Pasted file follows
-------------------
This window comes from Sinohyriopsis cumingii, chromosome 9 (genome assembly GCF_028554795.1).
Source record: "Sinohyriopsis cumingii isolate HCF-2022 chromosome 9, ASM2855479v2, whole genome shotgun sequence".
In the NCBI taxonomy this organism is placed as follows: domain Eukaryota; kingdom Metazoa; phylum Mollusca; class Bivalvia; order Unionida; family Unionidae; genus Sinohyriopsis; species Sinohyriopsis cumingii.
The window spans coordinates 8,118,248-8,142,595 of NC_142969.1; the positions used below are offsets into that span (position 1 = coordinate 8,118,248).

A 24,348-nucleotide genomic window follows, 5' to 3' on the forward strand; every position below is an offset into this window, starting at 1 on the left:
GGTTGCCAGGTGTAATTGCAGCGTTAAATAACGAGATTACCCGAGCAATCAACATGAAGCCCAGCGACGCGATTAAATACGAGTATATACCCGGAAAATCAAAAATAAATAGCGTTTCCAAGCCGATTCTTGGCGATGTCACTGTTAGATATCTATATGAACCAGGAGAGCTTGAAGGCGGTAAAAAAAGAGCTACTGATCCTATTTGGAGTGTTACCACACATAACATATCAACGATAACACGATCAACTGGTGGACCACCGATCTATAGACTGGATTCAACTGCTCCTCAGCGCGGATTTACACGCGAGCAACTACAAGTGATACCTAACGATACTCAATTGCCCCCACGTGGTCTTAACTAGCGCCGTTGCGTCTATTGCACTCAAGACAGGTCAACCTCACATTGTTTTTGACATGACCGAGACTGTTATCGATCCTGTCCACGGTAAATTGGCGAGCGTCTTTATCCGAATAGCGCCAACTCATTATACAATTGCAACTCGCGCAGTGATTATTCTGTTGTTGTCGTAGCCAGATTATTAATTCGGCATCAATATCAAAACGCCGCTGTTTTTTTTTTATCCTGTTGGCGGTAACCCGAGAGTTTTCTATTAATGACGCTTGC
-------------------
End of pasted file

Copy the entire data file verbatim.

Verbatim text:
This window comes from Sinohyriopsis cumingii, chromosome 9 (genome assembly GCF_028554795.1).
Source record: "Sinohyriopsis cumingii isolate HCF-2022 chromosome 9, ASM2855479v2, whole genome shotgun sequence".
In the NCBI taxonomy this organism is placed as follows: domain Eukaryota; kingdom Metazoa; phylum Mollusca; class Bivalvia; order Unionida; family Unionidae; genus Sinohyriopsis; species Sinohyriopsis cumingii.
The window spans coordinates 8,118,248-8,142,595 of NC_142969.1; the positions used below are offsets into that span (position 1 = coordinate 8,118,248).

A 24,348-nucleotide genomic window follows, 5' to 3' on the forward strand; every position below is an offset into this window, starting at 1 on the left:
GGTTGCCAGGTGTAATTGCAGCGTTAAATAACGAGATTACCCGAGCAATCAACATGAAGCCCAGCGACGCGATTAAATACGAGTATATACCCGGAAAATCAAAAATAAATAGCGTTTCCAAGCCGATTCTTGGCGATGTCACTGTTAGATATCTATATGAACCAGGAGAGCTTGAAGGCGGTAAAAAAAGAGCTACTGATCCTATTTGGAGTGTTACCACACATAACATATCAACGATAACACGATCAACTGGTGGACCACCGATCTATAGACTGGATTCAACTGCTCCTCAGCGCGGATTTACACGCGAGCAACTACAAGTGATACCTAACGATACTCAATTGCCCCCACGTGGTCTTAACTAGCGCCGTTGCGTCTATTGCACTCAAGACAGGTCAACCTCACATTGTTTTTGACATGACCGAGACTGTTATCGATCCTGTCCACGGTAAATTGGCGAGCGTCTTTATCCGAATAGCGCCAACTCATTATACAATTGCAACTCGCGCAGTGATTATTCTGTTGTTGTCGTAGCCAGATTATTAATTCGGCATCAATATCAAAACGCCGCTGTTTTTTTTTTATCCTGTTGGCGGTAACCCGAGAGTTTTCTATTAATGACGCTTGC